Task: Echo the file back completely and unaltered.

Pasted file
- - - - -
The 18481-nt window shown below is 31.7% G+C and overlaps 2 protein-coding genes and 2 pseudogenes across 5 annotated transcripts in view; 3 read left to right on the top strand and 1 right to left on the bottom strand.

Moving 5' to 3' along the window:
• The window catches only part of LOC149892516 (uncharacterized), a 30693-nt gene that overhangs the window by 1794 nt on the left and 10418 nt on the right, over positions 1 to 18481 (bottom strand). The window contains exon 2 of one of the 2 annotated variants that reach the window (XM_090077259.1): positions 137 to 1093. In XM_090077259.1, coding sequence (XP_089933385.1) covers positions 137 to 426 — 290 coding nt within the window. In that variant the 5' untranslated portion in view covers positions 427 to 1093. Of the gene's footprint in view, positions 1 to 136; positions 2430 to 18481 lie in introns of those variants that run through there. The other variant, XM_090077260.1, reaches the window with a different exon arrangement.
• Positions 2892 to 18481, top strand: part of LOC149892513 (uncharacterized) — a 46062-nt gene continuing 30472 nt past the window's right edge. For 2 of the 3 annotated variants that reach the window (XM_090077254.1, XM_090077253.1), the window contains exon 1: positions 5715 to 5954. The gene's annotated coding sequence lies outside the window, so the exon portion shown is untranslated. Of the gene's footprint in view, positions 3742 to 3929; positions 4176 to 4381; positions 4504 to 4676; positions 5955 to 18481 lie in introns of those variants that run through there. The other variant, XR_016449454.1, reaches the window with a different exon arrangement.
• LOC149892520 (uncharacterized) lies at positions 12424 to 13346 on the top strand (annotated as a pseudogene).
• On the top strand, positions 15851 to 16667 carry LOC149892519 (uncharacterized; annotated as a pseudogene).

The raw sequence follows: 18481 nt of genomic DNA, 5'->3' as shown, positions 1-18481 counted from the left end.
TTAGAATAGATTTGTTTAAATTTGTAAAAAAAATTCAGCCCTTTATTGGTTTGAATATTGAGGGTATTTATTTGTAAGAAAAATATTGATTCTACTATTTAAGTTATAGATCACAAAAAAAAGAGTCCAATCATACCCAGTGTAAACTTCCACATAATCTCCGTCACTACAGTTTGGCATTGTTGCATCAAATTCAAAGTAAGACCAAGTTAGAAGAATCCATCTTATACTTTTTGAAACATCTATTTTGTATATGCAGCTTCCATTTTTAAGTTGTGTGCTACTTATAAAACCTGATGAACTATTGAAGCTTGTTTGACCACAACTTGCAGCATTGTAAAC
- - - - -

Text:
The 18481-nt window shown below is 31.7% G+C and overlaps 2 protein-coding genes and 2 pseudogenes across 5 annotated transcripts in view; 3 read left to right on the top strand and 1 right to left on the bottom strand.

Moving 5' to 3' along the window:
• The window catches only part of LOC149892516 (uncharacterized), a 30693-nt gene that overhangs the window by 1794 nt on the left and 10418 nt on the right, over positions 1 to 18481 (bottom strand). The window contains exon 2 of one of the 2 annotated variants that reach the window (XM_090077259.1): positions 137 to 1093. In XM_090077259.1, coding sequence (XP_089933385.1) covers positions 137 to 426 — 290 coding nt within the window. In that variant the 5' untranslated portion in view covers positions 427 to 1093. Of the gene's footprint in view, positions 1 to 136; positions 2430 to 18481 lie in introns of those variants that run through there. The other variant, XM_090077260.1, reaches the window with a different exon arrangement.
• Positions 2892 to 18481, top strand: part of LOC149892513 (uncharacterized) — a 46062-nt gene continuing 30472 nt past the window's right edge. For 2 of the 3 annotated variants that reach the window (XM_090077254.1, XM_090077253.1), the window contains exon 1: positions 5715 to 5954. The gene's annotated coding sequence lies outside the window, so the exon portion shown is untranslated. Of the gene's footprint in view, positions 3742 to 3929; positions 4176 to 4381; positions 4504 to 4676; positions 5955 to 18481 lie in introns of those variants that run through there. The other variant, XR_016449454.1, reaches the window with a different exon arrangement.
• LOC149892520 (uncharacterized) lies at positions 12424 to 13346 on the top strand (annotated as a pseudogene).
• On the top strand, positions 15851 to 16667 carry LOC149892519 (uncharacterized; annotated as a pseudogene).

The raw sequence follows: 18481 nt of genomic DNA, 5'->3' as shown, positions 1-18481 counted from the left end.
TTAGAATAGATTTGTTTAAATTTGTAAAAAAAATTCAGCCCTTTATTGGTTTGAATATTGAGGGTATTTATTTGTAAGAAAAATATTGATTCTACTATTTAAGTTATAGATCACAAAAAAAAGAGTCCAATCATACCCAGTGTAAACTTCCACATAATCTCCGTCACTACAGTTTGGCATTGTTGCATCAAATTCAAAGTAAGACCAAGTTAGAAGAATCCATCTTATACTTTTTGAAACATCTATTTTGTATATGCAGCTTCCATTTTTAAGTTGTGTGCTACTTATAAAACCTGATGAACTATTGAAGCTTGTTTGACCACAACTTGCAGCATTGTAAAC